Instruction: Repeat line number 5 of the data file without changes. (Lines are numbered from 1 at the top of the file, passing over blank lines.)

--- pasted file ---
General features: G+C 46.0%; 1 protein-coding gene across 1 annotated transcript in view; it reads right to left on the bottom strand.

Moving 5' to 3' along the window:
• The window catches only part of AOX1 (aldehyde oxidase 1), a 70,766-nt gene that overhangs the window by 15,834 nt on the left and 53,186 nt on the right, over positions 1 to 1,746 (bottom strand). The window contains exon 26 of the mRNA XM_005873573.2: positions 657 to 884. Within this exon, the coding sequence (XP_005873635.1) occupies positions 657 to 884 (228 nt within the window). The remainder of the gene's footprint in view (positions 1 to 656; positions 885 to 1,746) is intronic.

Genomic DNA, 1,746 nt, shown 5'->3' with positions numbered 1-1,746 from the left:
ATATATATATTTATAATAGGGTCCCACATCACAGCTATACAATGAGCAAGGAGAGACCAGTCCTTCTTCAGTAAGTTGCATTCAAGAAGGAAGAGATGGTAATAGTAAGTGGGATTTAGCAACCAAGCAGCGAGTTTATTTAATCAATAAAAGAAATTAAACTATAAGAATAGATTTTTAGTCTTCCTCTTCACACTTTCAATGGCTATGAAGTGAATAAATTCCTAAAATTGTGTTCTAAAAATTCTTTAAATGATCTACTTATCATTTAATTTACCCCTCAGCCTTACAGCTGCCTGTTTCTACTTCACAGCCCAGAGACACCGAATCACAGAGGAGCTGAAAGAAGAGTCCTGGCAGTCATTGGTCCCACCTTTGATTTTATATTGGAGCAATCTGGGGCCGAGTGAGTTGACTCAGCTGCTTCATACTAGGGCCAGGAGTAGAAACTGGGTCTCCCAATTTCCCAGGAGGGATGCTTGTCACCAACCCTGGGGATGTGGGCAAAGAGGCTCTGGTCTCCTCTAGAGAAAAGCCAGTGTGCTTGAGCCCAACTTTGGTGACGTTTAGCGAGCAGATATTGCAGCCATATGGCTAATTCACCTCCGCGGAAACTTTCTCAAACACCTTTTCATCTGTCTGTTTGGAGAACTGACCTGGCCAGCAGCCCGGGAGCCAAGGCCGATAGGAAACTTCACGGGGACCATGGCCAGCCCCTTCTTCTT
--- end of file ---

ATATATATATTTATAATAGGGTCCCACATCACAGCTATACAATGAGCAAGGAGAGACCAGTCCTTCTTCAGTAAGTTGCATTCAAGAAGGAAGAGATGGTAATAGTAAGTGGGATTTAGCAACCAAGCAGCGAGTTTATTTAATCAATAAAAGAAATTAAACTATAAGAATAGATTTTTAGTCTTCCTCTTCACACTTTCAATGGCTATGAAGTGAATAAATTCCTAAAATTGTGTTCTAAAAATTCTTTAAATGATCTACTTATCATTTAATTTACCCCTCAGCCTTACAGCTGCCTGTTTCTACTTCACAGCCCAGAGACACCGAATCACAGAGGAGCTGAAAGAAGAGTCCTGGCAGTCATTGGTCCCACCTTTGATTTTATATTGGAGCAATCTGGGGCCGAGTGAGTTGACTCAGCTGCTTCATACTAGGGCCAGGAGTAGAAACTGGGTCTCCCAATTTCCCAGGAGGGATGCTTGTCACCAACCCTGGGGATGTGGGCAAAGAGGCTCTGGTCTCCTCTAGAGAAAAGCCAGTGTGCTTGAGCCCAACTTTGGTGACGTTTAGCGAGCAGATATTGCAGCCATATGGCTAATTCACCTCCGCGGAAACTTTCTCAAACACCTTTTCATCTGTCTGTTTGGAGAACTGACCTGGCCAGCAGCCCGGGAGCCAAGGCCGATAGGAAACTTCACGGGGACCATGGCCAGCCCCTTCTTCTT